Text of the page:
#1
so im thinking about turning my epi les paul bass into a fretless by taking off the frets my self and doing that long process of making it work. do you guys have any suggestions on the topic
#3
Do a quick search of the forum. There have been a few people on here who have done it and have have posted their experences.
#4
How much do you want a fretless? If you're deadset on one, comfortable with them, and like them tonally, then I'd say to try it. Otherwise, don't do it unless you get another bass.
#5
I wouldn't do it if it's your only bass.

I landed a free starter bass, and I tried with that, after some practice removing the frets it ended up quite nice given its original state and my shoddy handiwork. There are many options you can do once the frets are out, such as finishing the fretboard and filling in the fret gaps in a variety of ways.

Note that if you don't put a coating of some kind over the fretboard after the frets are out, the kinds of strings you can use are limited to flatwounds, because almost anything else will scratch up the fretboard.

I'm happy with the end result of mine, but I wouldn't risk defretting my only bass, because a lot of things could go wrong. My advice is to figure out exactly what you want to do, and do thorough research on it before even taking out the first fret if you decide to go through with it.

I hope this helped.
Gear:

Fender Jazz
Spector Legend Custom 5
Yamaha BB415

Fender Bassman 400 Pro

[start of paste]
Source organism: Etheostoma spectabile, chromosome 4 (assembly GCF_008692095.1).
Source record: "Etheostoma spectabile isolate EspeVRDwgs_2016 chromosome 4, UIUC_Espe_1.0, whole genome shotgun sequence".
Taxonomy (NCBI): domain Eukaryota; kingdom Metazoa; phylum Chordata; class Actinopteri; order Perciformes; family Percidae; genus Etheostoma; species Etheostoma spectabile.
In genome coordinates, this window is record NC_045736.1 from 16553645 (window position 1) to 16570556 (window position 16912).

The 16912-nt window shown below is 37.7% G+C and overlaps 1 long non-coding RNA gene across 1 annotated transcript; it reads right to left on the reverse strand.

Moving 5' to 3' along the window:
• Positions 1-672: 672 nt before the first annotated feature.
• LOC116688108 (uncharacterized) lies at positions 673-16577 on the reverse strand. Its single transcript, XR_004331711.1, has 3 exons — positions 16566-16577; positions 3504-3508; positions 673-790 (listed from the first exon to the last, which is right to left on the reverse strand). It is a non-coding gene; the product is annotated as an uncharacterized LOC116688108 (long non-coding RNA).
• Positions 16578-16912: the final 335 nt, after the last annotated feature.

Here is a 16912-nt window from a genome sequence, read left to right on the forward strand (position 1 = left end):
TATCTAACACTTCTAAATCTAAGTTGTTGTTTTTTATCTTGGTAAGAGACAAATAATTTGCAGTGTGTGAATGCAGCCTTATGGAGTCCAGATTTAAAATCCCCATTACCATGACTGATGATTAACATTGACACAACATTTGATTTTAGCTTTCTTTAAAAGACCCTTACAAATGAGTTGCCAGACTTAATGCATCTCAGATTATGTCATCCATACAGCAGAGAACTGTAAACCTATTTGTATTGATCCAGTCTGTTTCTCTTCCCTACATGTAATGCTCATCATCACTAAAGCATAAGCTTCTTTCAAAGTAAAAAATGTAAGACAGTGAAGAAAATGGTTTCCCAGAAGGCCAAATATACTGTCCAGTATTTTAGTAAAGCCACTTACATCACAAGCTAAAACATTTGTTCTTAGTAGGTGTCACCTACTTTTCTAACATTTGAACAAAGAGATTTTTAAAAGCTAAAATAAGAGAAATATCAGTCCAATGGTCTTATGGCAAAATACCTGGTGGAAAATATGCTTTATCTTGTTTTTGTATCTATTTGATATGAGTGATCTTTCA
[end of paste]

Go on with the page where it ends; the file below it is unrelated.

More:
Last edited by kamayzing at Aug 7, 2010,
#6
I agree with the whole, "don't do it if it is your only (or primary) bass."
As for going about it, I defretted a fretboard before. I just used pliers to get the frets out, filled the space with fake wood, and then put epoxy over it.
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#7
I did mine too mate. Only tips I have is use a soldering iron to heat the frets and it'll melt the glue that holds the frets in and then you just take a set a pliers and pull.

You may want to place some painters tape along each side of the frets to help keep you from a) scratching the wood and b) pulling out some large chunks from your fretboard

for filler you can either glue in thin strips of wood referred to as veneers or you can do what I did which is put some wood filler down in it and sand until smooth
#8
Searchbar, there are other threads that have information regarding this.

Heating the frets (if they're glued in) makes life a bit easier when defretting your bass, make sure to lay painters tape along the fret edges before yanking the suckers out, and if you'r eusing wood filler to fill the fret slots, make sure you really get it in there. Also I would suggest finishing the fretboard with a polyurethane finish for protection. You don't have to, but roundwound strings will eat into your fretboard otherwise.

Lots of people use pliers, I found using a putty knife was helpful in getting the frets loose.
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